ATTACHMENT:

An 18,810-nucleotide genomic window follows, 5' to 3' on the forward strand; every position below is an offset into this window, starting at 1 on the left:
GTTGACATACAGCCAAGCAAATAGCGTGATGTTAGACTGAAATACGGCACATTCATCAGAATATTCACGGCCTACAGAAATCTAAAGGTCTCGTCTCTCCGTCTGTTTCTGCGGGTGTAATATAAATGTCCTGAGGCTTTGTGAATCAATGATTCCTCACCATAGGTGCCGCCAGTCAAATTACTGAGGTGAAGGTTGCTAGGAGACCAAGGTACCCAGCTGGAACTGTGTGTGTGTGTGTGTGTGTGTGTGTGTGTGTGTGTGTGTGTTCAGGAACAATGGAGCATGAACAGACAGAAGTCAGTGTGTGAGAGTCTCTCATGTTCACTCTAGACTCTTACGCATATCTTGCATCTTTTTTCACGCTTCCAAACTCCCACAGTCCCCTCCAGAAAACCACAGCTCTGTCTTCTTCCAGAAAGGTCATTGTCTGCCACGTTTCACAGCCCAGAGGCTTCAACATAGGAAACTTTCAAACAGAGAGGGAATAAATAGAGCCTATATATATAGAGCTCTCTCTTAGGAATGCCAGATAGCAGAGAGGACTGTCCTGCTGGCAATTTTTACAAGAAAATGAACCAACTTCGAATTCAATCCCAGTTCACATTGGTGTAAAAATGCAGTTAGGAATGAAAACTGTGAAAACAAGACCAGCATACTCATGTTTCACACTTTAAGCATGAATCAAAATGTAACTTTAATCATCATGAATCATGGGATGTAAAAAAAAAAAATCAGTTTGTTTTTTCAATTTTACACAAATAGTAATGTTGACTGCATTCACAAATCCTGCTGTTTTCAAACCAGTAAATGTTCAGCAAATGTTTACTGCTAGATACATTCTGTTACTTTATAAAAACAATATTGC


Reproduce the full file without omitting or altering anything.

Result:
An 18,810-nucleotide genomic window follows, 5' to 3' on the forward strand; every position below is an offset into this window, starting at 1 on the left:
GTTGACATACAGCCAAGCAAATAGCGTGATGTTAGACTGAAATACGGCACATTCATCAGAATATTCACGGCCTACAGAAATCTAAAGGTCTCGTCTCTCCGTCTGTTTCTGCGGGTGTAATATAAATGTCCTGAGGCTTTGTGAATCAATGATTCCTCACCATAGGTGCCGCCAGTCAAATTACTGAGGTGAAGGTTGCTAGGAGACCAAGGTACCCAGCTGGAACTGTGTGTGTGTGTGTGTGTGTGTGTGTGTGTGTGTGTGTGTGTTCAGGAACAATGGAGCATGAACAGACAGAAGTCAGTGTGTGAGAGTCTCTCATGTTCACTCTAGACTCTTACGCATATCTTGCATCTTTTTTCACGCTTCCAAACTCCCACAGTCCCCTCCAGAAAACCACAGCTCTGTCTTCTTCCAGAAAGGTCATTGTCTGCCACGTTTCACAGCCCAGAGGCTTCAACATAGGAAACTTTCAAACAGAGAGGGAATAAATAGAGCCTATATATATAGAGCTCTCTCTTAGGAATGCCAGATAGCAGAGAGGACTGTCCTGCTGGCAATTTTTACAAGAAAATGAACCAACTTCGAATTCAATCCCAGTTCACATTGGTGTAAAAATGCAGTTAGGAATGAAAACTGTGAAAACAAGACCAGCATACTCATGTTTCACACTTTAAGCATGAATCAAAATGTAACTTTAATCATCATGAATCATGGGATGTAAAAAAAAAAAATCAGTTTGTTTTTTCAATTTTACACAAATAGTAATGTTGACTGCATTCACAAATCCTGCTGTTTTCAAACCAGTAAATGTTCAGCAAATGTTTACTGCTAGATACATTCTGTTACTTTATAAAAACAATATTGC